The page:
Gallery:Step 3|Stock Pickers Graveyard

Epitaph for a Doomed Fund

Gallery:Step 3|Stock Pickers Graveyard

Indexers often talk about "seeding and weeding" of funds in the abstract, which does not always convey the reality of the wreckage created by these practices. Seeding is the frequent launch of new active funds in hopes that a few will shine, and weeding when the losers are quietly closed and their assets merged into the winners. Together they make surviving active funds look far better than they are.

One of the most glaring examples of a firm bringing investors late to the party and sending them home with a headache is Merrill Lynch, the giant brokerage firm. In 1998, its sole tech offering was Merrill Lynch Technology, and it was, well, a real stinker. In September of 1998, the fund was ranked in the bottom tenth of its peers for the trailing one-year, three-year and five-year periods, according to Morningstar.

Management was replaced in 1998, and shortly after, Merrill created Merrill Lynch Global Technology (MAGTX) and merged Merrill Lynch Technology into it.

Then there was Merrill Lynch Internet Strategies (MBNTX) Fund, launched in March 2000, no doubt in response to client demand to chase returns of high-flying technology stocks.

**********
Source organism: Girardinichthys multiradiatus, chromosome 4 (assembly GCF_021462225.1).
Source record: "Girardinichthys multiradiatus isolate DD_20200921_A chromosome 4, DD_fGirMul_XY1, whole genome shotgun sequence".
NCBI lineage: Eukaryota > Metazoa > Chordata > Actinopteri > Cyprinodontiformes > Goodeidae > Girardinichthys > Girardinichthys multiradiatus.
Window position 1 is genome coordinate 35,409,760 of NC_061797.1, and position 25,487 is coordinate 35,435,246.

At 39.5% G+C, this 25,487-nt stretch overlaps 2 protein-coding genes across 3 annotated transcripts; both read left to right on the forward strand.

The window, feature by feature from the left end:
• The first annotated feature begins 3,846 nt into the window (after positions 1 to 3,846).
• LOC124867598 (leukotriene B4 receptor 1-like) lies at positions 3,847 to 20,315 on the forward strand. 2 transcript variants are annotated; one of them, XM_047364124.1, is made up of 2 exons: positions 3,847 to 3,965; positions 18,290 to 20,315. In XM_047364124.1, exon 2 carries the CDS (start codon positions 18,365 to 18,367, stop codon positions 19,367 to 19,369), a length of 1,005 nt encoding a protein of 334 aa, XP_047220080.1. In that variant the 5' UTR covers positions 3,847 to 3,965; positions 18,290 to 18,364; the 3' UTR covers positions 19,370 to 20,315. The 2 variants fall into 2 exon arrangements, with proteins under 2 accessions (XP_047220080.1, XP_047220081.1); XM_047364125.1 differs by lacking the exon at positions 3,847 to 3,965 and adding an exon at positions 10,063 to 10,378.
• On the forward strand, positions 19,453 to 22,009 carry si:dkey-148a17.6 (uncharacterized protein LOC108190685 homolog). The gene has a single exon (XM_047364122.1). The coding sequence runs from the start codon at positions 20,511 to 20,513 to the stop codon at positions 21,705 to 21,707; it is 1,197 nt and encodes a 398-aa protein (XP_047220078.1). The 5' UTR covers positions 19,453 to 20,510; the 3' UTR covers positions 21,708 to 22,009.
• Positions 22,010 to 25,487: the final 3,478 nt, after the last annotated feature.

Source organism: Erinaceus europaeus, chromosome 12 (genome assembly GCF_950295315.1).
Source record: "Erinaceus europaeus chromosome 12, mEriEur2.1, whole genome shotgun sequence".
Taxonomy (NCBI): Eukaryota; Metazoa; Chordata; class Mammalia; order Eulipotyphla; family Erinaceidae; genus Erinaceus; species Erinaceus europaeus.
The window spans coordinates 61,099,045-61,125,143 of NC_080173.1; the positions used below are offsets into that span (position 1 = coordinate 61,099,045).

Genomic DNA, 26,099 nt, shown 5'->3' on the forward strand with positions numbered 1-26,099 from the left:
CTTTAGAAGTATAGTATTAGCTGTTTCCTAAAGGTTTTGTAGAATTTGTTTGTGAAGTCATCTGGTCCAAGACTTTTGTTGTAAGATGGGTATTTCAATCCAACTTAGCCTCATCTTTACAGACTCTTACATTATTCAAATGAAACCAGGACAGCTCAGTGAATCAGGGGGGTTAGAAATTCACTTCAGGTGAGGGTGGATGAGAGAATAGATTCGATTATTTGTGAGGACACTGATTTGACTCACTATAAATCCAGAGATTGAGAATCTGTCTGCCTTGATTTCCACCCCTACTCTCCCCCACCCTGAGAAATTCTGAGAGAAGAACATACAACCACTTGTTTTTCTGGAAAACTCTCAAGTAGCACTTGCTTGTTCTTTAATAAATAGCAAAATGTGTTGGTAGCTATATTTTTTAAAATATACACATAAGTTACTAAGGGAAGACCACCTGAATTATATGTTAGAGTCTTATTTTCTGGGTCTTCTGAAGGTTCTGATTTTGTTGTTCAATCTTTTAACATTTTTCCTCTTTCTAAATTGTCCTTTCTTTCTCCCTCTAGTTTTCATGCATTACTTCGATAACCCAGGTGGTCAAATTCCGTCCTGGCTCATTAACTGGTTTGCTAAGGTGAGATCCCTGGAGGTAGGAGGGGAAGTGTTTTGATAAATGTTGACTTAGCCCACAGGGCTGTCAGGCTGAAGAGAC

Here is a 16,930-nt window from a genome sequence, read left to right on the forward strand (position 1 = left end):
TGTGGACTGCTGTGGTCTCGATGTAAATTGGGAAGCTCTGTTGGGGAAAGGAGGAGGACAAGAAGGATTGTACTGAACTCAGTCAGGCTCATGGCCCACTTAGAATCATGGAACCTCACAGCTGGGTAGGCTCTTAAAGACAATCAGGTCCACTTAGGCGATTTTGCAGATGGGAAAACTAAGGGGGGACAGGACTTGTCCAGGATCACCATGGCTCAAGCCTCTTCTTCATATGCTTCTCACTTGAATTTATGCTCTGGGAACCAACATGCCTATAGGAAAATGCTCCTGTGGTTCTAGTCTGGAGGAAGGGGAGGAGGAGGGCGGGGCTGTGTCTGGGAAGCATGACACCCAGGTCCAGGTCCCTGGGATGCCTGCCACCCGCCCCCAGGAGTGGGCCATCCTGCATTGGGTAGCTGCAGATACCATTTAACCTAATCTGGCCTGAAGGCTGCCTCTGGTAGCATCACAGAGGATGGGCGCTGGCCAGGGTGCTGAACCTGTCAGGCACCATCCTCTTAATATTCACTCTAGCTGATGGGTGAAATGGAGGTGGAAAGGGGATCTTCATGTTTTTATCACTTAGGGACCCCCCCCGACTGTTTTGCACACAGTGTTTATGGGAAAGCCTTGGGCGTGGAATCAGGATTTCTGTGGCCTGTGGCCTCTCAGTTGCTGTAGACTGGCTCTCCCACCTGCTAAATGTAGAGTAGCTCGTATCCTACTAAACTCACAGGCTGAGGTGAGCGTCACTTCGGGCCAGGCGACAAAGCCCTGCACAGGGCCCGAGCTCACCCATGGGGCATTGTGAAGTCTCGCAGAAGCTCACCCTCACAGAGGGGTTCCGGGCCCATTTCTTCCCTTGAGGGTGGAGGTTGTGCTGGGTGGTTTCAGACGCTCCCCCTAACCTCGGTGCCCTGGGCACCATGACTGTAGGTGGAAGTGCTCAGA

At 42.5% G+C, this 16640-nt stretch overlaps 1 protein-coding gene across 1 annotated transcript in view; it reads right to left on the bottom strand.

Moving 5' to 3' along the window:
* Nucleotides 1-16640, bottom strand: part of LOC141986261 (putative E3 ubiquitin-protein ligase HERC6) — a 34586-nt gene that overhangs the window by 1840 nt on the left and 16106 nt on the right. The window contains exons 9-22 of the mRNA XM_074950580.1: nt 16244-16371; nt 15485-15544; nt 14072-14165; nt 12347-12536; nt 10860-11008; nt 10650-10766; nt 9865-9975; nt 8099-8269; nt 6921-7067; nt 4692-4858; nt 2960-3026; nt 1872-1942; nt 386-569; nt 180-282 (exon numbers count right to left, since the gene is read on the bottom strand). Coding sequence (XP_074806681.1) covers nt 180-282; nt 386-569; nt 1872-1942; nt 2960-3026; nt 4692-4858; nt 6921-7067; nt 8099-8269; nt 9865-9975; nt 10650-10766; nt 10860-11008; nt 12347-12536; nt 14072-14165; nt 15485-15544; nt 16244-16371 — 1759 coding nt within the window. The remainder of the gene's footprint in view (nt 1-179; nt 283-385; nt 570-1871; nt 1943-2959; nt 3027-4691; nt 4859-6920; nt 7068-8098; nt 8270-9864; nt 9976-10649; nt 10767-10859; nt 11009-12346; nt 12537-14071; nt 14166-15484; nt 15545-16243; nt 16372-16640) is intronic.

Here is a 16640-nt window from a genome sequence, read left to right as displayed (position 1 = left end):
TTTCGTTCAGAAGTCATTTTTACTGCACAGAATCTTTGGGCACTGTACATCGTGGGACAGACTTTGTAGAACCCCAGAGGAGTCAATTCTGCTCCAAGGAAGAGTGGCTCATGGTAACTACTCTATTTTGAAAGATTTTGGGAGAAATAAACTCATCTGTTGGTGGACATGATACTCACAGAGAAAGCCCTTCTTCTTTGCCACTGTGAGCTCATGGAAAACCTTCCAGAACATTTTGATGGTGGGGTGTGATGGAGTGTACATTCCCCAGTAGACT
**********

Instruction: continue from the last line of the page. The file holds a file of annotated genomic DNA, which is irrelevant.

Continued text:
It opened its doors with a breathtaking $1.1 billion in assets. Within 12 months it lost 74% of its value, according to Morningstar. In October of 2001, only 19 months after opening its doors, it was merged into Merrill Lynch's Global Technology Fund.

Another Merrill loser was the Merrill Lynch Growth Fund (MBQRX), which tanked with the Nasdaq in 2000 and 2001. In late 2001 it was merged with the larger Merrill Lynch Fundamental Growth Fund (MCFGX), which was doing well among its peers at the time.

It doesn't stop there. On March 25, 2002, Merrill planned to merge Merrill Lynch Premier Growth B (MBPGX) and Merrill Lynch Mid Cap Growth A into Merrill Lynch Large Cap Growth A (MALHX), which was a strong performer relative to its peers.

The bottom line is that fund comparisons can be misleading when "survivorship bias" isn't taken into account. This will continue to be the case as long as fund companies can bury the performance of poor-performing funds with periodic weeding.